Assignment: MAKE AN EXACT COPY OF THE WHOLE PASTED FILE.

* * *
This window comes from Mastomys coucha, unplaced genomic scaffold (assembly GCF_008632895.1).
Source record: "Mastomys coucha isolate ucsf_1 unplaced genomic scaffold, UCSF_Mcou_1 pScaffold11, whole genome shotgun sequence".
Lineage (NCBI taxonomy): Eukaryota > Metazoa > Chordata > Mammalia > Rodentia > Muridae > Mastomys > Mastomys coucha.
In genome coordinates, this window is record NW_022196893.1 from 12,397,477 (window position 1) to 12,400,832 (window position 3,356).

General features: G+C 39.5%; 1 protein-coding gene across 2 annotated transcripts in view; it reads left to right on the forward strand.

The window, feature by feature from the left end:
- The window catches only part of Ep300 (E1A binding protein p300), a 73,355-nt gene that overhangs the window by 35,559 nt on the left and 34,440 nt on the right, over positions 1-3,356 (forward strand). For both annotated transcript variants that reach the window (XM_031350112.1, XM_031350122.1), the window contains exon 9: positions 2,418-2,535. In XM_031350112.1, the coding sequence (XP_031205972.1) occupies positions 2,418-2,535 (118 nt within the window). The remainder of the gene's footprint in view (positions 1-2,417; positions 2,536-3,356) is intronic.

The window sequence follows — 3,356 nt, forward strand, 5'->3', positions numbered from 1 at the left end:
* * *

This window comes from Mastomys coucha, unplaced genomic scaffold (assembly GCF_008632895.1).
Source record: "Mastomys coucha isolate ucsf_1 unplaced genomic scaffold, UCSF_Mcou_1 pScaffold11, whole genome shotgun sequence".
Lineage (NCBI taxonomy): Eukaryota > Metazoa > Chordata > Mammalia > Rodentia > Muridae > Mastomys > Mastomys coucha.
In genome coordinates, this window is record NW_022196893.1 from 12,397,477 (window position 1) to 12,400,832 (window position 3,356).

General features: G+C 39.5%; 1 protein-coding gene across 2 annotated transcripts in view; it reads left to right on the forward strand.

The window, feature by feature from the left end:
- The window catches only part of Ep300 (E1A binding protein p300), a 73,355-nt gene that overhangs the window by 35,559 nt on the left and 34,440 nt on the right, over positions 1-3,356 (forward strand). For both annotated transcript variants that reach the window (XM_031350112.1, XM_031350122.1), the window contains exon 9: positions 2,418-2,535. In XM_031350112.1, the coding sequence (XP_031205972.1) occupies positions 2,418-2,535 (118 nt within the window). The remainder of the gene's footprint in view (positions 1-2,417; positions 2,536-3,356) is intronic.

The window sequence follows — 3,356 nt, forward strand, 5'->3', positions numbered from 1 at the left end: